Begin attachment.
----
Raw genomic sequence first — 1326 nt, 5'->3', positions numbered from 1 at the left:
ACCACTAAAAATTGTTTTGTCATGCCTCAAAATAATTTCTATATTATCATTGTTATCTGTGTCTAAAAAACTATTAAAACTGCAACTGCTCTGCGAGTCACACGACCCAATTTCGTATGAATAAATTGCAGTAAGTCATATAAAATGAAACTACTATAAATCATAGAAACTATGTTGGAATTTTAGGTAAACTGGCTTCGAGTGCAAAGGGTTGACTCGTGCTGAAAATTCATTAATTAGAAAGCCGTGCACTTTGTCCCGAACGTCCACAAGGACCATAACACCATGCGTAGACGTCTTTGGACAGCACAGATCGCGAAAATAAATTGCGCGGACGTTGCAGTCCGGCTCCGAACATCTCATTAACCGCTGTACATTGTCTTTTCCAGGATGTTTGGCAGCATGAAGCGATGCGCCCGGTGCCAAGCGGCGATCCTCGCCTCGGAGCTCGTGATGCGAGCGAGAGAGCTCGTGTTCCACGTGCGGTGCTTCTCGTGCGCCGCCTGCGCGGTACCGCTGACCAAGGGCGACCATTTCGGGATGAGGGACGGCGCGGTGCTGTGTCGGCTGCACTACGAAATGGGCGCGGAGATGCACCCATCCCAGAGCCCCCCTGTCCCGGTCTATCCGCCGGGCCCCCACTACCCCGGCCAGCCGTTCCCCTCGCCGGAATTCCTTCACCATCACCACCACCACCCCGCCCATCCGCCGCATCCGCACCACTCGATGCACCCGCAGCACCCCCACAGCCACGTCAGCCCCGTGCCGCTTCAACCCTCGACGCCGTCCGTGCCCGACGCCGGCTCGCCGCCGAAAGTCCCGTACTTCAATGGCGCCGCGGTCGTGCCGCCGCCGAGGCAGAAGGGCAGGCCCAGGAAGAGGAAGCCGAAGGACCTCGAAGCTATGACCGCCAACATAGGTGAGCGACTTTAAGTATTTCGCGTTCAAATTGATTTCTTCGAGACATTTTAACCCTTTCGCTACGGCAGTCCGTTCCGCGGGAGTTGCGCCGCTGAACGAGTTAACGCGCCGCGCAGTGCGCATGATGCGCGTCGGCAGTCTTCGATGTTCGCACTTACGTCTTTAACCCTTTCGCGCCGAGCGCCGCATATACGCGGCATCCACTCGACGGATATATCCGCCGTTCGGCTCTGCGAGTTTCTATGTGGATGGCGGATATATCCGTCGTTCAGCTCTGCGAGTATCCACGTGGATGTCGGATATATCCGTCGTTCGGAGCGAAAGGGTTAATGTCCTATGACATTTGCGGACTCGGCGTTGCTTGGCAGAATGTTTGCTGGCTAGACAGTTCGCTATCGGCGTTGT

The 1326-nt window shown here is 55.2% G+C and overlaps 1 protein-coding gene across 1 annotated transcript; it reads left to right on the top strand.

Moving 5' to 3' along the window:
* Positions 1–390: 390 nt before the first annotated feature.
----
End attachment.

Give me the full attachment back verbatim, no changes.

Raw genomic sequence first — 1326 nt, 5'->3', positions numbered from 1 at the left:
ACCACTAAAAATTGTTTTGTCATGCCTCAAAATAATTTCTATATTATCATTGTTATCTGTGTCTAAAAAACTATTAAAACTGCAACTGCTCTGCGAGTCACACGACCCAATTTCGTATGAATAAATTGCAGTAAGTCATATAAAATGAAACTACTATAAATCATAGAAACTATGTTGGAATTTTAGGTAAACTGGCTTCGAGTGCAAAGGGTTGACTCGTGCTGAAAATTCATTAATTAGAAAGCCGTGCACTTTGTCCCGAACGTCCACAAGGACCATAACACCATGCGTAGACGTCTTTGGACAGCACAGATCGCGAAAATAAATTGCGCGGACGTTGCAGTCCGGCTCCGAACATCTCATTAACCGCTGTACATTGTCTTTTCCAGGATGTTTGGCAGCATGAAGCGATGCGCCCGGTGCCAAGCGGCGATCCTCGCCTCGGAGCTCGTGATGCGAGCGAGAGAGCTCGTGTTCCACGTGCGGTGCTTCTCGTGCGCCGCCTGCGCGGTACCGCTGACCAAGGGCGACCATTTCGGGATGAGGGACGGCGCGGTGCTGTGTCGGCTGCACTACGAAATGGGCGCGGAGATGCACCCATCCCAGAGCCCCCCTGTCCCGGTCTATCCGCCGGGCCCCCACTACCCCGGCCAGCCGTTCCCCTCGCCGGAATTCCTTCACCATCACCACCACCACCCCGCCCATCCGCCGCATCCGCACCACTCGATGCACCCGCAGCACCCCCACAGCCACGTCAGCCCCGTGCCGCTTCAACCCTCGACGCCGTCCGTGCCCGACGCCGGCTCGCCGCCGAAAGTCCCGTACTTCAATGGCGCCGCGGTCGTGCCGCCGCCGAGGCAGAAGGGCAGGCCCAGGAAGAGGAAGCCGAAGGACCTCGAAGCTATGACCGCCAACATAGGTGAGCGACTTTAAGTATTTCGCGTTCAAATTGATTTCTTCGAGACATTTTAACCCTTTCGCTACGGCAGTCCGTTCCGCGGGAGTTGCGCCGCTGAACGAGTTAACGCGCCGCGCAGTGCGCATGATGCGCGTCGGCAGTCTTCGATGTTCGCACTTACGTCTTTAACCCTTTCGCGCCGAGCGCCGCATATACGCGGCATCCACTCGACGGATATATCCGCCGTTCGGCTCTGCGAGTTTCTATGTGGATGGCGGATATATCCGTCGTTCAGCTCTGCGAGTATCCACGTGGATGTCGGATATATCCGTCGTTCGGAGCGAAAGGGTTAATGTCCTATGACATTTGCGGACTCGGCGTTGCTTGGCAGAATGTTTGCTGGCTAGACAGTTCGCTATCGGCGTTGT

The 1326-nt window shown here is 55.2% G+C and overlaps 1 protein-coding gene across 1 annotated transcript; it reads left to right on the top strand.

Moving 5' to 3' along the window:
* Positions 1–390: 390 nt before the first annotated feature.